Over the past year, the British Christmas Tree Growers Association has been involved in a study about the biodiversity of Christmas Tree farms. The results of the study have been very encouraging indeed. At an open day event this week, Simon was lucky enough to take part in a discussion panel about the environmental benefits of Christmas Tree farming and looking ahead to a more sustainable future.
Christmas Tree Farms provide habitats for endangered bird species, such as the woodcock, as well as mammals and amphibians, too. The numbers of insects that make their homes on Christmas tree farms is astonishing, and this is especially noticeable at night-time.
When wildflowers are allowed to grow around the trees, pollinating insects also flourish. Across the industry, not a great deal of thought has been given to soil health, but this is beginning to change as we learn more about the amazing relationships soil fungi have with tree roots. Fungi can supply up to 80% of a plant’s nitrogen requirements, up to 100% of its phosphorous requirements and also provide water in times of drought. In return, plants allocate about 20% of their carbon intake to their fungal partners.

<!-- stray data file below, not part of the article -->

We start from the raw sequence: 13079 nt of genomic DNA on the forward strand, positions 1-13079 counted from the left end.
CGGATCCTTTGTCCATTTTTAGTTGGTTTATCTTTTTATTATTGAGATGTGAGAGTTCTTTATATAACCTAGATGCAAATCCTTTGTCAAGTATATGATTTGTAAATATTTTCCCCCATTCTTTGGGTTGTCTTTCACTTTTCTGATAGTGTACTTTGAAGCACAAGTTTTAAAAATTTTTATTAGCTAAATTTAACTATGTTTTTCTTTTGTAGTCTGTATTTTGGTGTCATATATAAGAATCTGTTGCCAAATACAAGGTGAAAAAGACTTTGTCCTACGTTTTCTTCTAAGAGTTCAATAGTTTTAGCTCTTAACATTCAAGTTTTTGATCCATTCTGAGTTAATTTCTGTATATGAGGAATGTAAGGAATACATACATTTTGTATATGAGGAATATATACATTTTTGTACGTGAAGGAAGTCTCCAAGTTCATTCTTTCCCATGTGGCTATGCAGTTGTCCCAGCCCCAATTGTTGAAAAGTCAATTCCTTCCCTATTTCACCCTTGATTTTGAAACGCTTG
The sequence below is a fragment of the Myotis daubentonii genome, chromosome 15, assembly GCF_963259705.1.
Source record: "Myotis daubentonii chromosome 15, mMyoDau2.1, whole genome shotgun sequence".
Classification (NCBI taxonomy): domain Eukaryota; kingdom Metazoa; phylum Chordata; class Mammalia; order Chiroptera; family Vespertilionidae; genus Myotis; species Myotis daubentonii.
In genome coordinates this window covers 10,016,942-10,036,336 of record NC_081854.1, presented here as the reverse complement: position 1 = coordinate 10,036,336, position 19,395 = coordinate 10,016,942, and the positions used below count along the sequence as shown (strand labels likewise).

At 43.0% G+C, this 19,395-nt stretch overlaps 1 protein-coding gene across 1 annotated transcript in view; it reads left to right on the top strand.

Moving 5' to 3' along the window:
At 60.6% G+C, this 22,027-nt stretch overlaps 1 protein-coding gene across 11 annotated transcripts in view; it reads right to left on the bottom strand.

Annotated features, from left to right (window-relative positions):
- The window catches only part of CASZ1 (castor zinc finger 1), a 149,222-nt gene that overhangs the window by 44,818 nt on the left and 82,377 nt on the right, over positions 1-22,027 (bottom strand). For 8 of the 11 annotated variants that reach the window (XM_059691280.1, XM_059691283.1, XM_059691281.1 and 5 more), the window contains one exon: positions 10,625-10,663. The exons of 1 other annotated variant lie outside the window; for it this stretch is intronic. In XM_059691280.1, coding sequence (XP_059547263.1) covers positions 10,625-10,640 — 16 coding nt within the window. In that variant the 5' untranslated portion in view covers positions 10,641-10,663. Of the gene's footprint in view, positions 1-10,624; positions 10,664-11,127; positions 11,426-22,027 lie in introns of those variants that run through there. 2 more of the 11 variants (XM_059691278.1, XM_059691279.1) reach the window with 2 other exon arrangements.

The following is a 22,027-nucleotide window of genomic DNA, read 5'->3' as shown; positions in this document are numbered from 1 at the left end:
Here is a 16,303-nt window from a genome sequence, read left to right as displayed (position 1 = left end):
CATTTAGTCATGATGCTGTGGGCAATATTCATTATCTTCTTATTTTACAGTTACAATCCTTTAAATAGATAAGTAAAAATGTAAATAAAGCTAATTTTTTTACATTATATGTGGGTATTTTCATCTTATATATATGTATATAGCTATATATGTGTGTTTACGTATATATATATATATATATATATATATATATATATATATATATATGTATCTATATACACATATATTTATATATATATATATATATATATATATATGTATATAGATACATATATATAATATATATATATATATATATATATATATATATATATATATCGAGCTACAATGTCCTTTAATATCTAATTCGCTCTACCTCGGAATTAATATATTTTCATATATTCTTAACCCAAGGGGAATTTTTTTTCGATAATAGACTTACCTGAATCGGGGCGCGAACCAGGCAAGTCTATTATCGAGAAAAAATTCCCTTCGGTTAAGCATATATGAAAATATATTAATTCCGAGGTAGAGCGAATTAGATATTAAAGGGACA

Essentially, Christmas Tree Farms provide habitats to sustain native wildlife, and their presence can enhance local biodiversity. Where farmers are able to create extra habitats on their land, such as hedges and ponds, biodiversity levels increase further.
This is something we have always been passionate about at Frenchay Christmas Tree Farm. Our native hedgerow, our wildlife pond, native woodland area, “No-Mow May” policy (and more latterly “In June, Let It Bloom”), as well as our encouragement of meadow flowers have all helped create a biodiverse habitat on our land. We thought you’d like to see some of the creatures we’ve noticed living here over the past year.
Baby frogs around the water butt